As promised, here is a brief overview of the key points discussed at our Te Arai seminar held last week. It was great to have so many attending from local hospices, indicating the significant interest there is in supporting palliative care delivery within Residential Aged Care (RAC) locally. The principle underlying our approach is the need for reciprocal learning between the specialist palliative care and gerontology/aged care sectors and so supporting this sort of knowledge exchange is really important to us. The seminar presented preliminary findings from the ELDER study, which involves a number of our group, and is led by by Michal Boyd. ELDER is a mixed-methods study conducted at 63 RAC facilities across New Zealand. The project builds on Michal’s significant research programme exploring ways to optimise care and support in RAC facilities.
Michal reported that people with a primary diagnosis of dementia, and to a lesser extent those with a primary diagnosis of chronic disease/frailty, had significantly more distressing physical issues and sentinel events (pneumonia, hip fractures, eating/swallowing problems, etc.) a month prior to their death than those with a primary diagnosis of cancer (except for pain). However, there was no significant difference in the quality of death the last week of life, regardless of the primary diagnosis. The results indicate that, except for the last days of life, those residents with advanced frailty require a different care model than those with cancer. This model must have at its core comprehensive gerontology care over a much longer period, and a focus on adaptation and promoting resilience. She compared a “Palliative Approach” and an “Advanced Frailty” model of care for those living long-term care settings.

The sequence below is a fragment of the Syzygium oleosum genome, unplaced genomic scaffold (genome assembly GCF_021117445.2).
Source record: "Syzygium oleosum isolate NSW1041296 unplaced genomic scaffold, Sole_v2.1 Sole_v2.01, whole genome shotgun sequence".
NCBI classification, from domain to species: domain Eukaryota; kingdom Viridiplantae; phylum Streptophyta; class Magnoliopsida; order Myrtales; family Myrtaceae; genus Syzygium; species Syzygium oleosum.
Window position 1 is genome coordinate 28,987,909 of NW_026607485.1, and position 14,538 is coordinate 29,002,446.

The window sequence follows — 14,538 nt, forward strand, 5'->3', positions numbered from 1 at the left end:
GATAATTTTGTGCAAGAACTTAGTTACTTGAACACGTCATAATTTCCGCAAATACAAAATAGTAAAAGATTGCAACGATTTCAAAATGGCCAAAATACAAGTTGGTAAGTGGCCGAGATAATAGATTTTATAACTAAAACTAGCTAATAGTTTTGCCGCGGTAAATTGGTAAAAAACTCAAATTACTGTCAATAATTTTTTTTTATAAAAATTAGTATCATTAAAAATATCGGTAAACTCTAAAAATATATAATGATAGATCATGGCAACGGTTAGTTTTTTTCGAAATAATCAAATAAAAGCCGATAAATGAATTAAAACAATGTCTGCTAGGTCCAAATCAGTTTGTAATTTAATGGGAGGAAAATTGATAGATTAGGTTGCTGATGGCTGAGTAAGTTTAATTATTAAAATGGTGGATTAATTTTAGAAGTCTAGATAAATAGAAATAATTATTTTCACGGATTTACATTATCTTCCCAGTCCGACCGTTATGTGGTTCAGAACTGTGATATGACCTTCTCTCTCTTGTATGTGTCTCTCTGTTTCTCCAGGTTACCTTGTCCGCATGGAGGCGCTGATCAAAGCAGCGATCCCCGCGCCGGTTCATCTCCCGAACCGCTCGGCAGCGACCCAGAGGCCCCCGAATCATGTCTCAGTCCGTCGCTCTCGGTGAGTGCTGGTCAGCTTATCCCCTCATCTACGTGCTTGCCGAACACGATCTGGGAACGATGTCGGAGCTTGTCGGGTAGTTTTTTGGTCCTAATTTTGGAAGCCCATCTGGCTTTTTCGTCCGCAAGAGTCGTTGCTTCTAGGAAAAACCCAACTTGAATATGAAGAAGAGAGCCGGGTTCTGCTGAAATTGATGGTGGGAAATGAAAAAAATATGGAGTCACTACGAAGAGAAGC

Rosemary Frey drew on both the quantitative and qualitative data collected to explore the impact of staff religious and spiritual beliefs on coping with death in RAC settings. Results indicate that the strength of religious beliefs does influence how well staff members cope with death and dying. Interestingly religious beliefs also significantly affect staff burnout. Rosemary concluded that these findings could provide the basis for the development of staff supports with the potential for both improved staff well-being and enhanced resident care at the end of life.
Deborah Balmer explored rituals and social practices around death in the participating RAC facilities. She discussed these in light of the social construction of a good dying experience. A clear theme to emerge was the strong desire felt by RAC facilities to accompany the imminently dying to death, and the lengths facilities go to to try to achieve this. However, this created tensions and ‘accompaniment’ was not always possible. In addition, post-death rituals acknowledging the death of a resident were limited in scope and number, often impromptu, and reflective of a facility’s own constructed notion of death and dying.
Finally, Sue Foster discussed the implications of the shift to ‘person-centred’ care within RAC in relation to Health Care Assistants (HCAs), whose training remains task oriented. She concluded that the challenge for the industry is to recognise that they cannot keep using and developing HCAs as if they are doing task-based care and also ask them to embrace the philosophy of person-centred care. Her findings indicate that a shift in focus in HCA training is needed, as well as for a greater appreciation of the services they provide. (A finding also reported in the excellent work of our Master’s student, Susan Fryer).
These findings will be discussed in much more detail in forthcoming publications which we will add links to following publication. For more information about the ELDER study, please contact: Michal.Boyd@waitematadhb.govt.nz. ELDER is funded by Perpetual Guardian Ted and Molly Carr Trust and MBIE National Science Challenge, Ageing Well.